As with Earth, asteroids delivered most of Mercury’s water, the scientific consensus holds. But the extreme daytime heat could be combining with the minus 200-degree Celsius cold in nooks of polar craters that never see sunlight to act as a gigantic ice-making chemistry lab, say researchers at the Georgia Institute of Technology….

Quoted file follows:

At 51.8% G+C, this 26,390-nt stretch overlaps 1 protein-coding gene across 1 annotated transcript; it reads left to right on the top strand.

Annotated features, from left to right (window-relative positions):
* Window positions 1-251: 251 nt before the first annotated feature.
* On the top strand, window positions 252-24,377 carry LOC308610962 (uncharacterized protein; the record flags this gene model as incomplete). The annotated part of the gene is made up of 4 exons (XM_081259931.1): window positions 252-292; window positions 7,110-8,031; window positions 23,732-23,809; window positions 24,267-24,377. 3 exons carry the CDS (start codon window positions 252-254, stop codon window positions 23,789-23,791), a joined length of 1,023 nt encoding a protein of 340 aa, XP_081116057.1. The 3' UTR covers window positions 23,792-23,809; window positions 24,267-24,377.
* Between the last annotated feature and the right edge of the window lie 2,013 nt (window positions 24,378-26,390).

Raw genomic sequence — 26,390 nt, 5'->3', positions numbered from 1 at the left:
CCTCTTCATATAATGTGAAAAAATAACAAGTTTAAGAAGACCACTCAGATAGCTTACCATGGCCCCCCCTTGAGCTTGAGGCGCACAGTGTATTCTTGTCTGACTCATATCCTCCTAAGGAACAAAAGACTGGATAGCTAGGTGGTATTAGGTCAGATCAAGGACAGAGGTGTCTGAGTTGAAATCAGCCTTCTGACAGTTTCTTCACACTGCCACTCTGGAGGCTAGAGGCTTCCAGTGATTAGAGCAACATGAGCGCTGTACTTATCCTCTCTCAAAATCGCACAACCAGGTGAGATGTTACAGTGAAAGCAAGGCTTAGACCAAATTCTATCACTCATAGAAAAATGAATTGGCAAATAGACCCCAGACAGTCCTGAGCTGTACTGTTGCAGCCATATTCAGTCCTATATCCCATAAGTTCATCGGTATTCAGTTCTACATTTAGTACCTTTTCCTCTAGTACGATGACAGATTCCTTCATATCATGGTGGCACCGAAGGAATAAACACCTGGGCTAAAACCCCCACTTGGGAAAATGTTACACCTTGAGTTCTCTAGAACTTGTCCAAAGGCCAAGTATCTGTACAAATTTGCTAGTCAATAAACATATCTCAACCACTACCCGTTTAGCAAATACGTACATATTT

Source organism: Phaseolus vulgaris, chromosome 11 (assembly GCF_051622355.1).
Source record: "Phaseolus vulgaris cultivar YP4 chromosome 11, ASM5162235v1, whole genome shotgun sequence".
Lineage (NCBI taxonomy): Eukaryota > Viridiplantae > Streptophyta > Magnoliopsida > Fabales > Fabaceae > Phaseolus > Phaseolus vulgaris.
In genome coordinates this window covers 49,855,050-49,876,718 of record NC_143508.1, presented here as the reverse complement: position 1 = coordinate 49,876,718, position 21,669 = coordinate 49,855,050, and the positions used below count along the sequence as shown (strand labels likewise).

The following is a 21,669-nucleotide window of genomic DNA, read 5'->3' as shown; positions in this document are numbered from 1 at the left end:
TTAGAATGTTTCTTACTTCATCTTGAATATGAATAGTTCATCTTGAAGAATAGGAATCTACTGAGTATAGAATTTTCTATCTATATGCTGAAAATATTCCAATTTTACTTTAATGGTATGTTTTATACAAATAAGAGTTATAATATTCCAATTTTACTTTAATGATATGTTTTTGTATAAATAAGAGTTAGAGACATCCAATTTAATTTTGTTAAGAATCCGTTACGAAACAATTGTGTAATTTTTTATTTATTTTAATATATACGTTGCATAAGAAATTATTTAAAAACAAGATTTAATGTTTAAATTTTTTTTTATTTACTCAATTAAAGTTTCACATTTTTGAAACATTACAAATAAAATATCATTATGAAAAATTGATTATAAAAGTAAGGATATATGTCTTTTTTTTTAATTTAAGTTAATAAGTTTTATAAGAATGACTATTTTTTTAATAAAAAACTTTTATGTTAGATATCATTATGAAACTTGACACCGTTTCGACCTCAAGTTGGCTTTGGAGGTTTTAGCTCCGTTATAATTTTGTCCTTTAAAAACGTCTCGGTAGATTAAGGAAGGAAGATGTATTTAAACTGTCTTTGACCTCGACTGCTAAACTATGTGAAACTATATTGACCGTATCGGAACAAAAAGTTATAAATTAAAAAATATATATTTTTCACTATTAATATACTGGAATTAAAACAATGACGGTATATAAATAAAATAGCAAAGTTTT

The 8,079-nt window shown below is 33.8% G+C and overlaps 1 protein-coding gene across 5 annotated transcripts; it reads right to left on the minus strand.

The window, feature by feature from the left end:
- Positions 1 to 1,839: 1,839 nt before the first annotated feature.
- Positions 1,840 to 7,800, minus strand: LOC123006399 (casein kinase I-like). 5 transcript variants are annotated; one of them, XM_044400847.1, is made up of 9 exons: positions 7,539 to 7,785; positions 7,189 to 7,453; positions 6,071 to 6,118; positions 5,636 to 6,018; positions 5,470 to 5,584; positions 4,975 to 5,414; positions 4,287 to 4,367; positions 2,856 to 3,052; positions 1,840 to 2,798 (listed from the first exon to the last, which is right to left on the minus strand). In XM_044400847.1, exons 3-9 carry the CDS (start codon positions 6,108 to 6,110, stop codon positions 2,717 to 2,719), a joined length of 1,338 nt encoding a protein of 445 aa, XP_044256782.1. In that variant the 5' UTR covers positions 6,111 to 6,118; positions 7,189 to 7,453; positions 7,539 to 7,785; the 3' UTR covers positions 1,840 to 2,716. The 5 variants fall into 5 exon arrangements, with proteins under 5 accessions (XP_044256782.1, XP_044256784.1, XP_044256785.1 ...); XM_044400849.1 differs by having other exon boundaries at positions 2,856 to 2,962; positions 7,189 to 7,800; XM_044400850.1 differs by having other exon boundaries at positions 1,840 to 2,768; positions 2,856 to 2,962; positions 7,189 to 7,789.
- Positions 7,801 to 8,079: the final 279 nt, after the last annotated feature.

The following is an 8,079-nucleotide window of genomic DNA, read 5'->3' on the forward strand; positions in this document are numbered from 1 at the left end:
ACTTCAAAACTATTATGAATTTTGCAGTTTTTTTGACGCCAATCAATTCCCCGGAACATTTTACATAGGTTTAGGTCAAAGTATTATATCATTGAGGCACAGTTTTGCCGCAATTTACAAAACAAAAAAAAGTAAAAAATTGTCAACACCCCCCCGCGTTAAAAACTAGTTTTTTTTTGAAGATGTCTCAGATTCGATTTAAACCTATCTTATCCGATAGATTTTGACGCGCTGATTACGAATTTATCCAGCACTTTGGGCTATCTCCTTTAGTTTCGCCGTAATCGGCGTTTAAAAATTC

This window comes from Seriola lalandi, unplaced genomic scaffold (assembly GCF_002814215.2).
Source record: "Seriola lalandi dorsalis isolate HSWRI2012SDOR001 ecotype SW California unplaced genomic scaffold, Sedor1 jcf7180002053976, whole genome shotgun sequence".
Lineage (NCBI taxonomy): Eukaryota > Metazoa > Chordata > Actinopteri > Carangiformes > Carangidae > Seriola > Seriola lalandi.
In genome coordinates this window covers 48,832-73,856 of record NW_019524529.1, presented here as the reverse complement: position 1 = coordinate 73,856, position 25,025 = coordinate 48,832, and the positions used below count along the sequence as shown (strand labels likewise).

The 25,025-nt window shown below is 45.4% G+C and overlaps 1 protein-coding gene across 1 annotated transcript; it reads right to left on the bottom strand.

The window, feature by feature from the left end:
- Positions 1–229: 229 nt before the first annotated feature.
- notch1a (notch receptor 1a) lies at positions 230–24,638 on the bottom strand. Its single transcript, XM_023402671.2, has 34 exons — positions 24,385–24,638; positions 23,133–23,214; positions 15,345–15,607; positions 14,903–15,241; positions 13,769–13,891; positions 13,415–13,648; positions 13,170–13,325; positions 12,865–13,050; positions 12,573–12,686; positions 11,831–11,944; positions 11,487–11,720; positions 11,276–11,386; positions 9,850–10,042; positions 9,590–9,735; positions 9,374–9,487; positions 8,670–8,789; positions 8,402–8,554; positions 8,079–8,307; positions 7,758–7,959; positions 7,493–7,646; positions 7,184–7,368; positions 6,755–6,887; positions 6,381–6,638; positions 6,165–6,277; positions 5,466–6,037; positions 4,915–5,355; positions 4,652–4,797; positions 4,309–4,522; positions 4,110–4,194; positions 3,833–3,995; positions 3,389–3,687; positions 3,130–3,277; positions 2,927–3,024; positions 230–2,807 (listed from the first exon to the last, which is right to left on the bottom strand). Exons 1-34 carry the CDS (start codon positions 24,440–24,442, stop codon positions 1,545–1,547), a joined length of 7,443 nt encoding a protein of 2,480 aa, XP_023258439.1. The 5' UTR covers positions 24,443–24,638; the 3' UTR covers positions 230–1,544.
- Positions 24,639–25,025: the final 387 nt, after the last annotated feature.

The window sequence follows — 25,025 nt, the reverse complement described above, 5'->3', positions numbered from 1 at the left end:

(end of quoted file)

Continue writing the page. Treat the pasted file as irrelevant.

“This is not some strange, out of left field idea. The basic chemical mechanism has been observed dozens of times in studies since the late 1960s,” said Brant Jones, a researcher in Georgia Tech’s School of Chemistry and Biochemistry and the paper’s first author. “But that was on well-defined surfaces. Applying that chemistry to complicated surfaces like those on a planet is groundbreaking research.”
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